Hydropower operator Sichuan Minjiang Hydropower Co. Ltd. reported the May 12 China earthquake cost it 11 employees killed, three injured, and others missing, plus 269 million renminbi (US$38.7 million) in direct economic losses.
Minjiang, a major operator in Sichuan Province, the quake epicenter, said seven of its hydropower projects totaling 150.7 MW and 27 transmission lines were severely damaged. State-run Xinhua news agency identified three damaged Minjiang plants in Wenchuan County, 46-MW Caopo, 36-MW Shapai, and Futangdi. It said several transformer stations also were damaged or destroyed.
Minjiang estimated it would need 2 billion renminbi (US$288 million) for its own reconstruction work.
The official death toll from the 7.9 magnitude quake had reached more than 68,000 by May 28 and was expected to increase, with nearly 20,000 listed as missing. Aftershocks on May 27 toppled 420,000 houses, many already uninhabitable.
Government evacuates 150,000 below “quake lake”
The government has evacuated more than 150,000 people living below a swollen lake formed by quake-caused landslides that blocked the Jianjiang River above the town of Beichuan in Sichuan.
Downstream from Tangjiashan lake, one of 35 such “quake lakes,” residents were evacuated overnight as engineers dug a diversion channel to prevent flooding. Up to 1.3 million people could be relocated if the lake barrier collapses entirely, China Daily said. The water level continued to rise with the sluice not expected to be complete for another week.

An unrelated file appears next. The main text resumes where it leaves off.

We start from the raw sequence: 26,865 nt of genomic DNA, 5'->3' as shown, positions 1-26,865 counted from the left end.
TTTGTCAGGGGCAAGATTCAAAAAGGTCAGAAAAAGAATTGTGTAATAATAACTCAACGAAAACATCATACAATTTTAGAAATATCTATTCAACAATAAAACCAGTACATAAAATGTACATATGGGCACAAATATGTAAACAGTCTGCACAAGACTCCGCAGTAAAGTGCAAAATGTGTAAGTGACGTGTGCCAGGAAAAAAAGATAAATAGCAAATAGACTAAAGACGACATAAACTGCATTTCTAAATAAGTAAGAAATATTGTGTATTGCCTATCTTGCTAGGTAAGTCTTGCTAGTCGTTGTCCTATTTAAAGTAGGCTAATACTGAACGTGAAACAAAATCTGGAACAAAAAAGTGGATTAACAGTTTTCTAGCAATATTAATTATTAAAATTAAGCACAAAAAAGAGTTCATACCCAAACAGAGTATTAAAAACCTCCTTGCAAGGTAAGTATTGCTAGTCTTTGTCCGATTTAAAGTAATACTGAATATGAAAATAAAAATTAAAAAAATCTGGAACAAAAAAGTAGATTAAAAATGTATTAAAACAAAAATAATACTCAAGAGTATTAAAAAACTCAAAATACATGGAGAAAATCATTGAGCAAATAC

Chinese officials say they will review 13 proposed hydropower projects in the country’s southwest after the massive earthquake, but expect no major changes to the proposals. (HNN 5/27/08)
“We are going to review these projects from the geological conditions and environmental impact after the quake,” Chief Engineer Liu Ning of the Ministry of Water Resources told a May 25 news conference. ï¿½But we foresee no big change to the plans.
The southwest, including Sichuan Province, worst hit by the earthquake, is the country’s hydropower base. Hydropower supplies more than a tenth of China’s electricity needs.
The 7.9-magnitude tremor that hammered Sichuan two weeks ago damaged 27 out of the 29 power stations along the Min River and knocked out 4,400 MW of power supply. (HNN 5/19/08) China quickly restored most of the lost power supply, including the 760-MW Zipingpu hydroelectric plant on the Min, E Jingping, Vice Minister of Water Resources, said.
China’s State Grid Corp. said it would boost power supply to Sichuan by diverting about 1,000 MW from neighboring regions as peak summer use nears.
Chinese media also reported Sichuan will stop exporting 500 MW during the June-August period, as the hydropower-rich province used to do to help meet rising demand from the coastal belt. Central Henan Province and the eastern China grid will divert a total of 1,000 MW to Sichuan during the peak months, the 21st Century Business Herald newspaper said.